After more than nine months on Mauna Kea, a demonstration against the construction of the Thirty Meter Telescope is coming to a temporary end.

The Royal Order of Kamehameha I, a key group in the protest against the telescope, announced in a video message on Facebook Wednesday that the protesters, who call themselves kiai or protectors of Mauna Kea, would leave the mountain to help contain the spread of the coronavirus.

“It is necessary and prudent that active participation here at Puuhuluhulu be temporarily suspended,” Paul Neves, a leader in the order, said in the video.

Paul Neves, a leader in the Royal Order of Kamehameha I, announces an end to the TMT protest camp. Screenshot: Pu’uhonua O Pu’uhuluhulu

The activists have occupied a spot near the intersection of Daniel K. Inouye Highway and Mauna Kea Access Road since July when the state first announced construction on TMT would resume.

So far, the protesters have successfully halted telescope construction, with project officials saying in December that they would not set a return date until the state could ensure clear access to the construction site at Mauna Kea’s summit.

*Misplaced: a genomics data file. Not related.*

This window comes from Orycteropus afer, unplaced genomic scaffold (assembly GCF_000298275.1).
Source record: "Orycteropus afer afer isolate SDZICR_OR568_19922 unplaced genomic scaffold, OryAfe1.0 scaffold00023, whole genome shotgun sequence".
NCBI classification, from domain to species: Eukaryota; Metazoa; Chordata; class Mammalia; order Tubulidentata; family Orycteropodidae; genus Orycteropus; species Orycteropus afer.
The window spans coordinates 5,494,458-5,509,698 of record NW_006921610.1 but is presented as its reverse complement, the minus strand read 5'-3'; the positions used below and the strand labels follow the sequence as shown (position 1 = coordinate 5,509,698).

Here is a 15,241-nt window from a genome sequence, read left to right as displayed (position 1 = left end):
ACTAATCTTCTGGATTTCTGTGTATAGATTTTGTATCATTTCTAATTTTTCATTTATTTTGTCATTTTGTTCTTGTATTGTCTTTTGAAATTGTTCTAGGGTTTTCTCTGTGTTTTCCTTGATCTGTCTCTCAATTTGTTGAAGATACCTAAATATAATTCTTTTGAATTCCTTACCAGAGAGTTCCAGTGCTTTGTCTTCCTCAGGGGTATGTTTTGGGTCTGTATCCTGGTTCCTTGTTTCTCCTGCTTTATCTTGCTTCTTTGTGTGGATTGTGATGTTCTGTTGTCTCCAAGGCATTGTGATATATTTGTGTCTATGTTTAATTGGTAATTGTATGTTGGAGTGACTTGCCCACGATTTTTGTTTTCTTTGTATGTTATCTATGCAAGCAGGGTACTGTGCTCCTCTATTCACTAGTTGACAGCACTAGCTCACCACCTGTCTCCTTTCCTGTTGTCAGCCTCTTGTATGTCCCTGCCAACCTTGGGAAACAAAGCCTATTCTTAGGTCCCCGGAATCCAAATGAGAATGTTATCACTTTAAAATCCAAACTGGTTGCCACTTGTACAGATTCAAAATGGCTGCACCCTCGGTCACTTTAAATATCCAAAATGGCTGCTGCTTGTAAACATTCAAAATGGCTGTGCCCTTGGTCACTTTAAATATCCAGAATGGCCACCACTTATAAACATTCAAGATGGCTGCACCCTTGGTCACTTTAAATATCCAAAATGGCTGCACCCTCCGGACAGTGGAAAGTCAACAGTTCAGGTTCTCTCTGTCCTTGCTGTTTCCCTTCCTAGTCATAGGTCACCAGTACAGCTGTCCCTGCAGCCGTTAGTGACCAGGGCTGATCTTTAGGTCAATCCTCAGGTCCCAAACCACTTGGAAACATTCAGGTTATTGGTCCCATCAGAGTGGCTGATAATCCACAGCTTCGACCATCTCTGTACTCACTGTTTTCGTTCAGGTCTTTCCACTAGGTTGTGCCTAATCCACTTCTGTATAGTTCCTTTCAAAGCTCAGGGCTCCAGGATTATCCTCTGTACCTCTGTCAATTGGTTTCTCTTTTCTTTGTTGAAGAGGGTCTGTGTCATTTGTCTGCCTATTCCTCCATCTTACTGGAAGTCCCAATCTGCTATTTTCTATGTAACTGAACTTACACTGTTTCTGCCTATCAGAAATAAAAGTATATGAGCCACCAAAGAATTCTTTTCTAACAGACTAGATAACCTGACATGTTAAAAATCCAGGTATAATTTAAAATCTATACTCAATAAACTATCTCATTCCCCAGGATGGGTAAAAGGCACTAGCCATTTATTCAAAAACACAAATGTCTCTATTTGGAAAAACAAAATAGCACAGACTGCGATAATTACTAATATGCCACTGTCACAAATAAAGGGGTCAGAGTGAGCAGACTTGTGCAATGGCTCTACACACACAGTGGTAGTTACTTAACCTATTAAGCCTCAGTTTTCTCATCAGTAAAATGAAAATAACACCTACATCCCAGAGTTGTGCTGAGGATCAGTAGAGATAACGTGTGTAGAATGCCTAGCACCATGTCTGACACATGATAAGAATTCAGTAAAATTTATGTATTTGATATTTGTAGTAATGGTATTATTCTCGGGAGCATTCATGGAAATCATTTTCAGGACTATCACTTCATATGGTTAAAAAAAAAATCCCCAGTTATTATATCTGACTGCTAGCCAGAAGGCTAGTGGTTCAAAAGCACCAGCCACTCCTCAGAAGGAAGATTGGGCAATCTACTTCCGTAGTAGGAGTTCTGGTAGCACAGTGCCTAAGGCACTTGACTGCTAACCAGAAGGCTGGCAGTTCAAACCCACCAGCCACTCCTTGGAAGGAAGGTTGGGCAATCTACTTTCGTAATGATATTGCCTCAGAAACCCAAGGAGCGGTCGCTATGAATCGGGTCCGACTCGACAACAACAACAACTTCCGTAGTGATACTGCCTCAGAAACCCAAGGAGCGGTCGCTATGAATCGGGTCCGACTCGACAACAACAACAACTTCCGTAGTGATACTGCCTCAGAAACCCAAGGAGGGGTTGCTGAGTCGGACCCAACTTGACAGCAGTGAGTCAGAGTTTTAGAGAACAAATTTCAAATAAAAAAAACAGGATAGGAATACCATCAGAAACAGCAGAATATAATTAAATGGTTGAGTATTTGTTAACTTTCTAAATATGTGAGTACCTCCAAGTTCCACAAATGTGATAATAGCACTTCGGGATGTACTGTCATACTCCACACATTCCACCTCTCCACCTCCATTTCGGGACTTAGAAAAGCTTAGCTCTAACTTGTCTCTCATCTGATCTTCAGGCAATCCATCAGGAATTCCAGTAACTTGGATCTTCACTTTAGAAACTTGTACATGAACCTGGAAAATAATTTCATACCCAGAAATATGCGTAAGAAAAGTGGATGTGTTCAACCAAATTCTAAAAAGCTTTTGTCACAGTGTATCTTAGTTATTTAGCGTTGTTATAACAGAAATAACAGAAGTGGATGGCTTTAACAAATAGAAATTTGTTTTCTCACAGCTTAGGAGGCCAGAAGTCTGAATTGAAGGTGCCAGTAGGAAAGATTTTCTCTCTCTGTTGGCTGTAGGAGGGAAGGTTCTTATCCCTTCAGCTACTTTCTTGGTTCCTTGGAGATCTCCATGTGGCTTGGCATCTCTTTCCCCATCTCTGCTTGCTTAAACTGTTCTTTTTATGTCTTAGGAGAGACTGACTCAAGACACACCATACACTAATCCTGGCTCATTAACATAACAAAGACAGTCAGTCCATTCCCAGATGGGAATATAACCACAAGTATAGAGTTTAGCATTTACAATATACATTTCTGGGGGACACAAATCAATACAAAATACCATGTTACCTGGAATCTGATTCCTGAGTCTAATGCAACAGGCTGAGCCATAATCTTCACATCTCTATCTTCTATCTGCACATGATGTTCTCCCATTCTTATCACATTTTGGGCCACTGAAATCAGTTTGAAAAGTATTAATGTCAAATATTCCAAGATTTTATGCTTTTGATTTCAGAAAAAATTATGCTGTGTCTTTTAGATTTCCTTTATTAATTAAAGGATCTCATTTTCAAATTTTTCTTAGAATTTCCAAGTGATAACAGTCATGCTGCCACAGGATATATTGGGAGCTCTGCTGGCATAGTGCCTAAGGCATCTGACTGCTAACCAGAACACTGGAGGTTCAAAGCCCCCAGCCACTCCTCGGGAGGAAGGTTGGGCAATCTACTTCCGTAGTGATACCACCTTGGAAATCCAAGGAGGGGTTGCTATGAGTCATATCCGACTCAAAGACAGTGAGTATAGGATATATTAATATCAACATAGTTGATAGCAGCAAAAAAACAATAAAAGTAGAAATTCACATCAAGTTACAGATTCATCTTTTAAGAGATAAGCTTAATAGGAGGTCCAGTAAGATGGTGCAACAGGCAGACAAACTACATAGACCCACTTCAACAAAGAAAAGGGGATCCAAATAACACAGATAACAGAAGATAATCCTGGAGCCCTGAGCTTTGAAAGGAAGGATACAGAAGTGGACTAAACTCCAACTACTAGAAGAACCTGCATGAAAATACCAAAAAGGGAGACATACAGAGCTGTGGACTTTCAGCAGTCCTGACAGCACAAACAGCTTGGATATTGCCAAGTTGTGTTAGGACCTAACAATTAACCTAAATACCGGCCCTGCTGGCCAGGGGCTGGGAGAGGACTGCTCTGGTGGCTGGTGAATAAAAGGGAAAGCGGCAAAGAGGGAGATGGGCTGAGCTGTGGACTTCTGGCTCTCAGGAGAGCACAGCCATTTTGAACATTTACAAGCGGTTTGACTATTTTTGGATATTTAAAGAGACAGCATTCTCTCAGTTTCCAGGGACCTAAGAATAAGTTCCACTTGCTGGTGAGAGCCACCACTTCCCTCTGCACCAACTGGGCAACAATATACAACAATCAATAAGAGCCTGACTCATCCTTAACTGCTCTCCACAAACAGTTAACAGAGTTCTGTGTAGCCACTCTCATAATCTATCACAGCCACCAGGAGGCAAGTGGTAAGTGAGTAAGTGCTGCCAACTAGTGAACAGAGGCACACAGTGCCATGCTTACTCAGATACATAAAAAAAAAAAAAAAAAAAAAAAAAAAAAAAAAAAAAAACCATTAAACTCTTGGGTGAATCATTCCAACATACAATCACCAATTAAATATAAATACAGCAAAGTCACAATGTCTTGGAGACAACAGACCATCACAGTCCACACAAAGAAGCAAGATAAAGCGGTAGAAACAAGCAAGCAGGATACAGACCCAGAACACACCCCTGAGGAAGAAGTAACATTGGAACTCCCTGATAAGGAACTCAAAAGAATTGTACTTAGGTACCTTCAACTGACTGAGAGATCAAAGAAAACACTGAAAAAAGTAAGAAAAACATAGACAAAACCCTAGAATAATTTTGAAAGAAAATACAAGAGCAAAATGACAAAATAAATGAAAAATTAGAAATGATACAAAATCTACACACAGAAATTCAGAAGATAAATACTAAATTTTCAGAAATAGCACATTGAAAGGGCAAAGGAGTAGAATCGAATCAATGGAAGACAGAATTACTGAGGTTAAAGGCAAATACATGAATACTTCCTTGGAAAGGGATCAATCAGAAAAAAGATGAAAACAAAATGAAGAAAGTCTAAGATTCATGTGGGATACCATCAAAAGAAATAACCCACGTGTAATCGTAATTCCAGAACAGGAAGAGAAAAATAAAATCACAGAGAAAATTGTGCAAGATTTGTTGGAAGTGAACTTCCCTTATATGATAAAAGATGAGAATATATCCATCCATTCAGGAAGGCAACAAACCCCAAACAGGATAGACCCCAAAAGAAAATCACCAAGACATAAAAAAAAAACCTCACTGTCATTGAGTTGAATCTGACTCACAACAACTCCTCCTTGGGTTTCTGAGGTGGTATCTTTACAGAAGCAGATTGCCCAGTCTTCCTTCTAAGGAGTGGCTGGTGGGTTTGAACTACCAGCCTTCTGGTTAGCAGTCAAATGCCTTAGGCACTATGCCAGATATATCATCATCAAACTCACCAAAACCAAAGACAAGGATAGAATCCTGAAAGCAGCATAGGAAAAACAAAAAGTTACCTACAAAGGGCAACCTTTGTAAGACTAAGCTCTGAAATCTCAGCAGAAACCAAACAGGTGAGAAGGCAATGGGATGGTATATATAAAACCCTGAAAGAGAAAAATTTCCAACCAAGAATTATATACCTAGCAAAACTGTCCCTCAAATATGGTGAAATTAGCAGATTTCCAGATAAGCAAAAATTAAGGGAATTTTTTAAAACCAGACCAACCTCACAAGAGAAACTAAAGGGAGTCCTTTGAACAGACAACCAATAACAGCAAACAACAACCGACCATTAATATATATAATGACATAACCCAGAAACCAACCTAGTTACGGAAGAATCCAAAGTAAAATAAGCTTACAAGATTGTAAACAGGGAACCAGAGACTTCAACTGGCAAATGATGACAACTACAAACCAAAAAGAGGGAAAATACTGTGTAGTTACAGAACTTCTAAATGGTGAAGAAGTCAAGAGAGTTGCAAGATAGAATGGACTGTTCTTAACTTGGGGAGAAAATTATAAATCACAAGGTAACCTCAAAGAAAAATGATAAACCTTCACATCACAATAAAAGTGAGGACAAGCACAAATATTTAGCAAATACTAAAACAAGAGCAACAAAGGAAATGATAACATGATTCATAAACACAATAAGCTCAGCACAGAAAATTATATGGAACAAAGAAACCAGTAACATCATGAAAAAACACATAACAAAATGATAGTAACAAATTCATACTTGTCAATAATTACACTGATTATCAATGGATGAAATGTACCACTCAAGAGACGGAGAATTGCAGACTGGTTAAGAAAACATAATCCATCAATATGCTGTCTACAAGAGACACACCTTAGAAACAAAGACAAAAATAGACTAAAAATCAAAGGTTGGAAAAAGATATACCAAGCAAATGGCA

There’s been a dispute among the TMT International Observatory members, namely India, over whether or not the telescope should still be built on the mountain, which many Native Hawaiians consider sacred.

But there’s not a threat of construction right now, protest leaders believe, so they are asking the public to heed the advice of medical professionals to stay at home.

Crowds of over a thousand have flocked to the protest camp at times, but those numbers have dropped significantly after a blockade of Mauna Kea Access Road ended followed by a call on the public to stay at home after the COVID-19 outbreak began earlier this year.

Camp leaders promise that the protests would begin anew if construction ramps up again.

“Be safe,” Noe Noe Wong-Wilson said in the video. “When the time comes, you will get the kahea.”

The telescope is being developed by an international consortium including the California Institute of Technology, the University of California, the National Institutes of Natural Sciences of Japan, the National Astronomical Observatories of the Chinese Academy of Sciences, the Department of Science and Technology of India and Canada’s National Research Council.

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